Class Description

So you went to art school and still dream about sharing your creativity with the world – but making money has proven to be quite difficult. Craft expert Megan Auman is here to help. She'll help you shift your mindset and empower you with the necessary skills so you can make a living from selling your art – without feeling like you’re selling out. 

Megan is a designer, metalsmith, educator, and entrepreneur who has built a multi-faceted business. Her designs have been featured in Design Sponge, Better Homes and Gardens, Cooking Light, and more.

In this class, she will teach you: 
  • How to talk about your work in a way that makes customers care enough to buy it
  • Tips for turning your conceptual art into a sellable product 
  • How to shift your vocabulary from academic to accessible 
  • How to remain true to your original creative voice while creating something that is viable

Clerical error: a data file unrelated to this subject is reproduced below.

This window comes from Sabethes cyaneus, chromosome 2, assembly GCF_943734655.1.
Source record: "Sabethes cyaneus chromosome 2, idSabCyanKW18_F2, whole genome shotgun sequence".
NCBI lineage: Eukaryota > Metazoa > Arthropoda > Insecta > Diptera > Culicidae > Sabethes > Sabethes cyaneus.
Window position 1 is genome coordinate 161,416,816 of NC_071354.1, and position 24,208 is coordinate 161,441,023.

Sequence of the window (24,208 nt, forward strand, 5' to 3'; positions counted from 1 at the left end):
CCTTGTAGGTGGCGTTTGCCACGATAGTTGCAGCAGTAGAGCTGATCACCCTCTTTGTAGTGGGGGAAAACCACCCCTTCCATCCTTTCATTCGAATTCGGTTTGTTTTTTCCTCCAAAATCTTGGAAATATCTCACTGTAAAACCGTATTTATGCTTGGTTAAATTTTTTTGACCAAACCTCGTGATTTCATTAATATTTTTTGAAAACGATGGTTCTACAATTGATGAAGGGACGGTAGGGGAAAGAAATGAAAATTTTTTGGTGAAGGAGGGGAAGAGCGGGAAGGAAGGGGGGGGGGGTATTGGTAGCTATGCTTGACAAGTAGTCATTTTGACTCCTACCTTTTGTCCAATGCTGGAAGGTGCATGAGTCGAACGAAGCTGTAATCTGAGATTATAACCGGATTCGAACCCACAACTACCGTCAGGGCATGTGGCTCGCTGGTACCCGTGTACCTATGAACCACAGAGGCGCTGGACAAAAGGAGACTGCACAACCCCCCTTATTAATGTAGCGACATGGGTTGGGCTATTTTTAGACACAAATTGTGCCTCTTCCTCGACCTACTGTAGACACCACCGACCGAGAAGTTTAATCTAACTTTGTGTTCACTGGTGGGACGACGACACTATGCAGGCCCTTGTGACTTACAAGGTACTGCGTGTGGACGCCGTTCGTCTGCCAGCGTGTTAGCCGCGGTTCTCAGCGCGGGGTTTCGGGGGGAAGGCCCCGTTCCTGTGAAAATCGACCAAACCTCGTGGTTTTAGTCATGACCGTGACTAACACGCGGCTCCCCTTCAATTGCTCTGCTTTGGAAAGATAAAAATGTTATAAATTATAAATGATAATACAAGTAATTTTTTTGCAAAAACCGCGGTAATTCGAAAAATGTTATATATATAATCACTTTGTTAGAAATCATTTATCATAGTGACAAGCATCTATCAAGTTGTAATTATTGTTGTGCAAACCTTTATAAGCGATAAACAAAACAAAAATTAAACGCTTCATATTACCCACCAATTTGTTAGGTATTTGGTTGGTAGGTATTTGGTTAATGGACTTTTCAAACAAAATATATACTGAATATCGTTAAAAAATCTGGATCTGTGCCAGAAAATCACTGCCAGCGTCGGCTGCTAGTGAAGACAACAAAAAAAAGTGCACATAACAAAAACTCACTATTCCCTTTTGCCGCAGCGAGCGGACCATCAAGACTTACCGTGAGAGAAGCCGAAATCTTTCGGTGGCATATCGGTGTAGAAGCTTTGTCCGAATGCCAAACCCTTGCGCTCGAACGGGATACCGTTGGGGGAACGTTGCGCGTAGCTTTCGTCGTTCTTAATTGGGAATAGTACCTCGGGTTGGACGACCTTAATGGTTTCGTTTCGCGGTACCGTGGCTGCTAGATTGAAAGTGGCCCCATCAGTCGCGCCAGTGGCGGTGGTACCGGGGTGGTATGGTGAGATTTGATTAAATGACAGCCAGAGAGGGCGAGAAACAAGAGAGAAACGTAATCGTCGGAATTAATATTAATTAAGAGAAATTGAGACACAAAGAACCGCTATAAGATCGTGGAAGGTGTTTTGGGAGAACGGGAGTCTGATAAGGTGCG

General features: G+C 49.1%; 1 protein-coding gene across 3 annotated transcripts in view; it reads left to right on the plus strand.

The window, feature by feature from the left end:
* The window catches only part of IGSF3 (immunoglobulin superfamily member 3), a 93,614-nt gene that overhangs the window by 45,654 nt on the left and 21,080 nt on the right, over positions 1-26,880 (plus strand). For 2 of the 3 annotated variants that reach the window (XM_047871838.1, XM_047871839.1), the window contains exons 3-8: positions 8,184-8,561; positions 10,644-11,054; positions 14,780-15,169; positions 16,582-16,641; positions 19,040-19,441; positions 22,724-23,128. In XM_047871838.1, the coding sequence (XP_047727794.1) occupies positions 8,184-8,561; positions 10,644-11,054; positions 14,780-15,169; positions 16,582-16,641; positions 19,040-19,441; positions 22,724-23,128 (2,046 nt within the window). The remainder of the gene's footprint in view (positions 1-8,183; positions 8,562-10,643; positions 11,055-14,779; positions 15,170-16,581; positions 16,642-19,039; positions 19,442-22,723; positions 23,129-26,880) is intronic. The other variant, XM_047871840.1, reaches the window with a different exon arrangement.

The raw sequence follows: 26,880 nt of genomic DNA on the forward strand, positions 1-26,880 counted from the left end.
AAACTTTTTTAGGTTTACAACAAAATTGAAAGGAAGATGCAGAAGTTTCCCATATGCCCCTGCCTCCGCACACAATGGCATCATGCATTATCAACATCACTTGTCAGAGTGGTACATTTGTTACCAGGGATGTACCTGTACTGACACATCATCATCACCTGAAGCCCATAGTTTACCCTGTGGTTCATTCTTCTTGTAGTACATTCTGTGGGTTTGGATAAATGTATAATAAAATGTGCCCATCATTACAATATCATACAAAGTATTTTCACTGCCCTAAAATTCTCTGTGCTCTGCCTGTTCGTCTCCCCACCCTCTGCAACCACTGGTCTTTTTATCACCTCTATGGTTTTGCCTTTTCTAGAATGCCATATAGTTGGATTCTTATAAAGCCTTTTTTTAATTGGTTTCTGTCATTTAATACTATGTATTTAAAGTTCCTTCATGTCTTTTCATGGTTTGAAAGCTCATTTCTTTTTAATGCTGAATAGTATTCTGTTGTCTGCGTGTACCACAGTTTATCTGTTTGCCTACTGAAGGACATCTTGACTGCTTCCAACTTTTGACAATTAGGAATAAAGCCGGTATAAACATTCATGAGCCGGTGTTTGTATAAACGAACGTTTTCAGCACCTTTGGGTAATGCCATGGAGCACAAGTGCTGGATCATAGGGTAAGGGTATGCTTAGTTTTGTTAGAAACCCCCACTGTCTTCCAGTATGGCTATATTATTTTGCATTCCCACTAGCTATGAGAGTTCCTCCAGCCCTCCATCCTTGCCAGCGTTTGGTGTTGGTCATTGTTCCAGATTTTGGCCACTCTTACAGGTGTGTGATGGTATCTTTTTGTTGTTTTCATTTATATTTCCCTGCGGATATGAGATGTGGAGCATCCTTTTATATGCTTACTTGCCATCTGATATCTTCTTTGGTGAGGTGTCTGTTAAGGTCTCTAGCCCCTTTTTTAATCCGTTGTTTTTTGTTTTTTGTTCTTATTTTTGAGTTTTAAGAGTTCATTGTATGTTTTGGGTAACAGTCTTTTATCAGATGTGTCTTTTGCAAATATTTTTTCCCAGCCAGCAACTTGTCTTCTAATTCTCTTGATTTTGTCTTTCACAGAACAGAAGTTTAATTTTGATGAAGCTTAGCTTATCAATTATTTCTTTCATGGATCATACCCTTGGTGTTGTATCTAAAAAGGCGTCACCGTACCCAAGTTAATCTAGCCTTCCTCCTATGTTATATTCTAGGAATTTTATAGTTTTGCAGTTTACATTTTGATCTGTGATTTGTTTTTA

Watch and learn from Megan, who has successfully helped hundreds of students turn their creative passion into a full-time business. 

Reviews

Usha
 

This class was so good - it's not just for people who went to art school, but anyone who has (or wants to have) a creative-based business. Megan's lessons break down the overwhelmingness of roadblocks and gives you tangible tools to get past them, shift your mindset, and shows you how to focus. There were so many elements to this class that were helpful, but overall I think if you feel like you're stuck, you overanalyze every decision, and feel like you want to move forward but don't know how, this class is for you. Thanks Megan, for helping me work on a plan to move me past my hurdles.

Kiki B
 

What a great class! Megan has helped me to really understand what my business goals are and how to achieve them, and has given me heaps of confidence to boot. This is going to be a great year for my creative business!

Kim S. Joy
 

I have owned this class for awhile and just decided to start it.... well I should have watched/taken this class years ago! I did not go to art school but follow that mindset. This was amazing. So much to learn and unlearn. The pricing and raising your prices what just what I needed. Thank you Megan for another wonderful class.